Chris Ofili (b. 1968)
Artist's Resale Right ("Droit de Suite"). Artist's… Read more
Chris Ofili (b. 1968)

Cupid's Wings

Details
Chris Ofili (b. 1968)
Cupid's Wings
titled, dated and inscribed 'oil paint, glitter polyester resin & elephant dung on linen Cupid's wings 1994' (on the stretcher)
oil, glitter, polyester resin and elephant dung on canvas
canvas: 47½ x 35¾ x 5in. (121.9 x 90.5 x 12.7cm.)
overall: 50¾ x 35¾ x 5in. (129.5 x 90.5 x 12.7cm.)
Executed in 1994
Provenance
Victoria Miro Gallery, London.
Private Collection.
Anon. sale, Phillips New York, 13 November 2000, lot 3.
Acquired at the above sale by the present owner.
Special notice

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Lot Essay

‘With the early works, the making of them had a kind of pain/patience barrier that, once crossed, allowed me to go into areas of sublime feelings of creativity. The hope is that the creative process takes you to those places’ (C. Ofili , ‘Thelma Golden & Chris Ofili : Conversation’, in Chris Ofili , New York 2009, p. 241).

‘It’s what people want from black artists. We’re the voodoo king, the voodoo queen, the witch doctor, the drug dealer, the magicien de la terre. The exotic, the decorative. I’m giving them all of that, but it’s packaged slightly differently’ (C. Ofili , ‘Excerpted from an interview conducted by Marcelo Spinelli in London, March 23, 1995’, in Brilliant! New Art from London, exh. cat., Minneapolis, Walker Art Center, 1996, p. 67).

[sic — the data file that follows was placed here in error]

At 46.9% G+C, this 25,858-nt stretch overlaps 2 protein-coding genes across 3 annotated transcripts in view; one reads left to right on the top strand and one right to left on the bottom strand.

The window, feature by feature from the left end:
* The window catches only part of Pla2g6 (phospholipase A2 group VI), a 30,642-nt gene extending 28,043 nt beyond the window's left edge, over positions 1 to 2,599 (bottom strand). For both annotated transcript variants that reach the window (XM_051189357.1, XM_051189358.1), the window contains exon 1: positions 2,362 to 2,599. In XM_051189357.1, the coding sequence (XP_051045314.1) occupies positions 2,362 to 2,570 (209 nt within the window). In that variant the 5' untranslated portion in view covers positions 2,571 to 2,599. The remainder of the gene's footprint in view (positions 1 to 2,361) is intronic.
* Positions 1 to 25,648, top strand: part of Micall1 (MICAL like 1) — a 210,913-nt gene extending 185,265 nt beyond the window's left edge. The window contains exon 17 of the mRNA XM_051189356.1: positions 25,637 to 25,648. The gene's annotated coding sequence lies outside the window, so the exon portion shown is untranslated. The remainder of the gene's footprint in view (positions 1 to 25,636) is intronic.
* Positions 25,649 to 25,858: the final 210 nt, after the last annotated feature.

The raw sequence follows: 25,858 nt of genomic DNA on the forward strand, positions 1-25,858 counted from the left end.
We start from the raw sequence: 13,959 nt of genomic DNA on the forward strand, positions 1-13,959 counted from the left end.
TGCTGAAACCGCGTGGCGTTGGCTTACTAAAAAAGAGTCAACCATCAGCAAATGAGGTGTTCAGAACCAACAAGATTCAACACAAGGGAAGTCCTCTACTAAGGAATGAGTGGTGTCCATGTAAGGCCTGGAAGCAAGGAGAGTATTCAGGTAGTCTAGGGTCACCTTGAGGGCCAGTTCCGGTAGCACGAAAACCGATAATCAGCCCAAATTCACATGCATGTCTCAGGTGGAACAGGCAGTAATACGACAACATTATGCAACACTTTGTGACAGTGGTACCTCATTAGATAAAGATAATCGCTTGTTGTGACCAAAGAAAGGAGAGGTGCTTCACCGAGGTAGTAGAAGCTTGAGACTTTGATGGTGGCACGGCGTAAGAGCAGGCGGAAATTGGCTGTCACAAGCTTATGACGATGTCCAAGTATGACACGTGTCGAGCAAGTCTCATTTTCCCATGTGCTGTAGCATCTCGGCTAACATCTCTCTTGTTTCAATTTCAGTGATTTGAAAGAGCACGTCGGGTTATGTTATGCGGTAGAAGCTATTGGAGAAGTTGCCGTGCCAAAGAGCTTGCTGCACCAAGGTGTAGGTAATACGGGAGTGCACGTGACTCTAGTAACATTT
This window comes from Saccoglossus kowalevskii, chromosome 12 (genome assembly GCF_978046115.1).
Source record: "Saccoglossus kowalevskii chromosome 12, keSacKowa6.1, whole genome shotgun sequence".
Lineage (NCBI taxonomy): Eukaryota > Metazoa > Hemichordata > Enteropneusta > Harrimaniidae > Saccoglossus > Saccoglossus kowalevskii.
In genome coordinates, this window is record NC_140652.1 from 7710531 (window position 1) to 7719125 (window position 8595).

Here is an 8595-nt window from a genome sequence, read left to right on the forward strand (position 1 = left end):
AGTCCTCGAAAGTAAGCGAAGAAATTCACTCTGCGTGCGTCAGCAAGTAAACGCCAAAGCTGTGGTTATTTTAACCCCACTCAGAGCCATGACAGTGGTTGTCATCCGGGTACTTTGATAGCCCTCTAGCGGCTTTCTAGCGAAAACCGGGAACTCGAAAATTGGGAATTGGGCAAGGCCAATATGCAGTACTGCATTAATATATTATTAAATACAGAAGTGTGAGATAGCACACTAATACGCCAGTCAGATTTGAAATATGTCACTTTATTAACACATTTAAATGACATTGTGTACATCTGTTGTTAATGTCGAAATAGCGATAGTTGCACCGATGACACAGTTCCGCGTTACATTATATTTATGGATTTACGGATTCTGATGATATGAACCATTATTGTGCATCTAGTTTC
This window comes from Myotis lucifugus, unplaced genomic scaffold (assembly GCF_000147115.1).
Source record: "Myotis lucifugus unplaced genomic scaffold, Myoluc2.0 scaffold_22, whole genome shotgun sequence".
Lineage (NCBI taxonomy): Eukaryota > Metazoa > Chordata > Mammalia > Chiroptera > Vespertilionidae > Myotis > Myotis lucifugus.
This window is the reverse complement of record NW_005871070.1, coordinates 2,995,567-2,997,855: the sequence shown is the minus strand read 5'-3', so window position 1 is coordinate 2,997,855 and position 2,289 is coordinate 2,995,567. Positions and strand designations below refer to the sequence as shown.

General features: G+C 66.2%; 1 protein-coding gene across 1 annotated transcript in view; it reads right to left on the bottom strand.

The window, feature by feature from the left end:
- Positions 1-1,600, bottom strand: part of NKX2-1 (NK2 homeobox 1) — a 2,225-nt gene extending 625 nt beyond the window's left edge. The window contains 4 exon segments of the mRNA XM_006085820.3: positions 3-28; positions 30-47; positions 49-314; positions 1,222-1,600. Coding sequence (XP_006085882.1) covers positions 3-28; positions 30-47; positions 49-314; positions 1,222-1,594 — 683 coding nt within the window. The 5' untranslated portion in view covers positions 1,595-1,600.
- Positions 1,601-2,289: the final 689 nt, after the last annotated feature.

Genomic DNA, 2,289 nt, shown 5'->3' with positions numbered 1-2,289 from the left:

Embellished with iridescent tendrils of resin that writhe over the canvas in glittering arabesques of phosphorescent, day-glo hues, Chris Ofili ’s Cupid’s Wings is an extraordinary work that explores the artist’s early investigation into multiculturalism in Britain in the 1990s. Executed in 1994, the present work is characteristic of Ofili ’s explosive, abstract canvases of 1993-1995, such as his first exhibited work, Painting with Shit on it (1993). These early works enlisted an all over decorative style, concerned less with figuration than a commitment to painting, challenging the postmodern scepticism towards the medium that pervaded the art world at this time. Part of his signature elephant dung series, works such as Cupid’s Wings were responsible for catapulting Ofili into the public eye. In 1997 Ofili was included in a milestone exhibition at the Royal Academy, Sensation: Young British Artists From the Saatchi Collection, and just a year later, in 1998, he became the first black artist to be awarded the Turner Prize, the only painter to have won since Howard Hodgkin in 1985. Ofili ’s controversial oeuvre reinvigorated traditional painting with a cultural identity detached from the European conventions that had long dominated the medium, while referencing key figures in Western art history, from Gustav Klimt’s dazzling golden swirls to Jackson Pollock’s immersive, layered drip paintings. In the convergence of the artist’s African heritage with the great legacy of Western painting, a unique pictorial language was born that integrates high and low culture, and incorporates the urban black experience into a vernacular that had traditionally excluded it. Ofili is currently the subject of a highly acclaimed midcareer retrospective at the New Museum, New York.